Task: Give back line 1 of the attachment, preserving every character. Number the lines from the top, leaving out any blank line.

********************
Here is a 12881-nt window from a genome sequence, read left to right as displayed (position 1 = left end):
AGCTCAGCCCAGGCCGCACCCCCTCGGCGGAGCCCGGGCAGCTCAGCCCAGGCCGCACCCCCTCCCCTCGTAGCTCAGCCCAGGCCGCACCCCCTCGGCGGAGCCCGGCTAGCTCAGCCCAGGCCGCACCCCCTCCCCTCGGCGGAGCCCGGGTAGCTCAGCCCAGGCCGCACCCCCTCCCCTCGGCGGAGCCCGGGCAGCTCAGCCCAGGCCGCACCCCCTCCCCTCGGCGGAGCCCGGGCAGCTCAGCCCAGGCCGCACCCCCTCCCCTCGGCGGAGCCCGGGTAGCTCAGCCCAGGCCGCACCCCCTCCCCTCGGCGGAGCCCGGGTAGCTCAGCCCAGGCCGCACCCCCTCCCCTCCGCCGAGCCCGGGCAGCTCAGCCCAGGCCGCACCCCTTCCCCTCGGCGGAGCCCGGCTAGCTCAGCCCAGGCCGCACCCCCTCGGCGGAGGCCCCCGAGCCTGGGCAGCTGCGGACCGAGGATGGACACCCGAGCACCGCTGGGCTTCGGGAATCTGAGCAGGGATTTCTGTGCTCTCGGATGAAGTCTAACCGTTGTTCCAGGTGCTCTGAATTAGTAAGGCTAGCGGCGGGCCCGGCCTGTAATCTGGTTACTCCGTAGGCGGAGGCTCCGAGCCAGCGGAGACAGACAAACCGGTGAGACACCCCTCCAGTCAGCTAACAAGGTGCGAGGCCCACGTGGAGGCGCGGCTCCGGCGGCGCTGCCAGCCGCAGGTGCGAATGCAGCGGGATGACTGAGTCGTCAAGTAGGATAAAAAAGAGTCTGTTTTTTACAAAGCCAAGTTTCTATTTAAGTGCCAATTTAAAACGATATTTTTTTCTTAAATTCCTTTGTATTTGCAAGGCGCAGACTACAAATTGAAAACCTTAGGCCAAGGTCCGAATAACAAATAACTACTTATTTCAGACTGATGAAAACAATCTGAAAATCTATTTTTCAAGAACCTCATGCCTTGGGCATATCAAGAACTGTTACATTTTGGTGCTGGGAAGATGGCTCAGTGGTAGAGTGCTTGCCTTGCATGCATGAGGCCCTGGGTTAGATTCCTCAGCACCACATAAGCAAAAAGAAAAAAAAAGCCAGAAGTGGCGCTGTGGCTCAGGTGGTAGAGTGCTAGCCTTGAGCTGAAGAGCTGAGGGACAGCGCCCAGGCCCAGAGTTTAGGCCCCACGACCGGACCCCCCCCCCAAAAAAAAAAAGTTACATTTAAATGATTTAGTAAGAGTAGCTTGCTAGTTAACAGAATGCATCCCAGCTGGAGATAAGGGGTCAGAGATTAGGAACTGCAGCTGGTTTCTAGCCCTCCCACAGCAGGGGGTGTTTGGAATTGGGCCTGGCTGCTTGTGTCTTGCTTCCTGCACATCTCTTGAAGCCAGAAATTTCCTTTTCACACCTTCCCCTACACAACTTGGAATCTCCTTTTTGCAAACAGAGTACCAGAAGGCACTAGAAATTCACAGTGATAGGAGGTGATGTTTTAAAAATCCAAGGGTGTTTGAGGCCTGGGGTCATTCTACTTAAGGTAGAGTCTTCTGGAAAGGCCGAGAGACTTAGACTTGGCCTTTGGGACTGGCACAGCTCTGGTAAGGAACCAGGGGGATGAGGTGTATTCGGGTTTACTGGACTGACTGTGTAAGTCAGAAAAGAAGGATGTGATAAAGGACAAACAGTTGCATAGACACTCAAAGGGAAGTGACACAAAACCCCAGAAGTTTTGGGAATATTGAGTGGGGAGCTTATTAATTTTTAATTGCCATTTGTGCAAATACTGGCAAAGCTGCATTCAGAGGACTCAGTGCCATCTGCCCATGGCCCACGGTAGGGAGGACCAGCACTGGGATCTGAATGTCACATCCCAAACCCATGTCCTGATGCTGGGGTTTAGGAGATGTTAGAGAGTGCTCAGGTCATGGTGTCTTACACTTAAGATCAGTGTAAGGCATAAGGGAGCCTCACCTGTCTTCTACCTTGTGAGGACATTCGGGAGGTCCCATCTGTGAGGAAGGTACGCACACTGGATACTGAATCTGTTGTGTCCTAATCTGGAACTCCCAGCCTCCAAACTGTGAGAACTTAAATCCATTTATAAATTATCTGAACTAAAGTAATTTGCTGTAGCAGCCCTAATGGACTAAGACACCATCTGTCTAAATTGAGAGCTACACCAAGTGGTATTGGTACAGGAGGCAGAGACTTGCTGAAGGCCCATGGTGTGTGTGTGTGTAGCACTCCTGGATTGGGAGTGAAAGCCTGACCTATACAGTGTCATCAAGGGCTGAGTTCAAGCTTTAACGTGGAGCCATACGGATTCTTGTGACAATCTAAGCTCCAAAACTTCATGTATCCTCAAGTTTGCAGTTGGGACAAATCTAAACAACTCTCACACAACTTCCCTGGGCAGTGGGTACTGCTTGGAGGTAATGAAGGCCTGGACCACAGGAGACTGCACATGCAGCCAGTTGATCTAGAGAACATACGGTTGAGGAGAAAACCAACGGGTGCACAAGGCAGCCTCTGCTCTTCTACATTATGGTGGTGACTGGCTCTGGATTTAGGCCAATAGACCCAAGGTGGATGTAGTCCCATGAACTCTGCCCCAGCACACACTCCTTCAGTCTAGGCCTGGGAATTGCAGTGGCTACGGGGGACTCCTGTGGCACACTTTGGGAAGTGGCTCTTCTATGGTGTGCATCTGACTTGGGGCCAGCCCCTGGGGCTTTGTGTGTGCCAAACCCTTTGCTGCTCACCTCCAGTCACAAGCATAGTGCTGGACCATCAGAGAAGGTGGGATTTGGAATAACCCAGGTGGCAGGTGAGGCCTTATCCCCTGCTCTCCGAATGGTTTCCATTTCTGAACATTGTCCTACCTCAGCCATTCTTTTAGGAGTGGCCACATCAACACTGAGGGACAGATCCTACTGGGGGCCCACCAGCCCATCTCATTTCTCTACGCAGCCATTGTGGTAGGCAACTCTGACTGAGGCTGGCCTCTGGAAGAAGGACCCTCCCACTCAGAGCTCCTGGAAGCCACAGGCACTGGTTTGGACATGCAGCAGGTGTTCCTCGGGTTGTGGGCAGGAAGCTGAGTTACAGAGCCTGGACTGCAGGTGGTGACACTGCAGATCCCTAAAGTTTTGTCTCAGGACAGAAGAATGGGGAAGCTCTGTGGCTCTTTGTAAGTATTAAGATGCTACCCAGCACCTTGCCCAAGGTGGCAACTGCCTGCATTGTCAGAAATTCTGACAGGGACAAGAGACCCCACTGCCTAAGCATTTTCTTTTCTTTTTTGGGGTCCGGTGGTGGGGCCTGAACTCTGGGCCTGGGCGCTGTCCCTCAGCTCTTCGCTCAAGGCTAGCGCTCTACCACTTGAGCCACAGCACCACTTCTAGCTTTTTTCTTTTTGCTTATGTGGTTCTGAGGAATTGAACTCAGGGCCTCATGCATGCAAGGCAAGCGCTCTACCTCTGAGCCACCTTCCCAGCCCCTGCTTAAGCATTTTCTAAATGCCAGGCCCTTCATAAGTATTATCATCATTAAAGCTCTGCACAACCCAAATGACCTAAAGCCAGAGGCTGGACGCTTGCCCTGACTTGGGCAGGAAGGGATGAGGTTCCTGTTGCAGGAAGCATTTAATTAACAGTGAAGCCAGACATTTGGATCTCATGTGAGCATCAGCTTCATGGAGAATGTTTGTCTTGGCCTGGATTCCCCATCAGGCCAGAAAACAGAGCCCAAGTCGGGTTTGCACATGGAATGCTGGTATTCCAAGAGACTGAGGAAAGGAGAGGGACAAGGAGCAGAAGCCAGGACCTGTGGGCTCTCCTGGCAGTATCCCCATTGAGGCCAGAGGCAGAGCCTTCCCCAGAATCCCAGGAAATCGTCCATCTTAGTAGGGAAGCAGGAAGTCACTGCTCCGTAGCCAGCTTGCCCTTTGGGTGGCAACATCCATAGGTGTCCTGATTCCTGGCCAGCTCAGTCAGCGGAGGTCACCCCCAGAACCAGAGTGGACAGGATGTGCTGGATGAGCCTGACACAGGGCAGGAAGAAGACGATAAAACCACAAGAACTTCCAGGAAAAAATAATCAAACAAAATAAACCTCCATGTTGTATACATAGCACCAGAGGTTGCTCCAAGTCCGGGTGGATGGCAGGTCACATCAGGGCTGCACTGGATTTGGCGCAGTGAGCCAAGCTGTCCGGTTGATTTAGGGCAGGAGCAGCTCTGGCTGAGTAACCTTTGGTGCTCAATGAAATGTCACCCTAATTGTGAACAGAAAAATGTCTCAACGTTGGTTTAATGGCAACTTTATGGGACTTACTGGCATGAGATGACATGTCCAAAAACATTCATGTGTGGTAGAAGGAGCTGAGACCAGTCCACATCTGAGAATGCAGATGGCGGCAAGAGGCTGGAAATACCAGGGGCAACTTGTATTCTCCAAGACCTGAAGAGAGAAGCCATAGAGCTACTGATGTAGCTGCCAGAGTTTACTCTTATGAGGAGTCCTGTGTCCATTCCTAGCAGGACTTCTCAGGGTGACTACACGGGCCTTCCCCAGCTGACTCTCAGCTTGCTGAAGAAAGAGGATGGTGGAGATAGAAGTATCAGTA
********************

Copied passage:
Here is a 12881-nt window from a genome sequence, read left to right as displayed (position 1 = left end):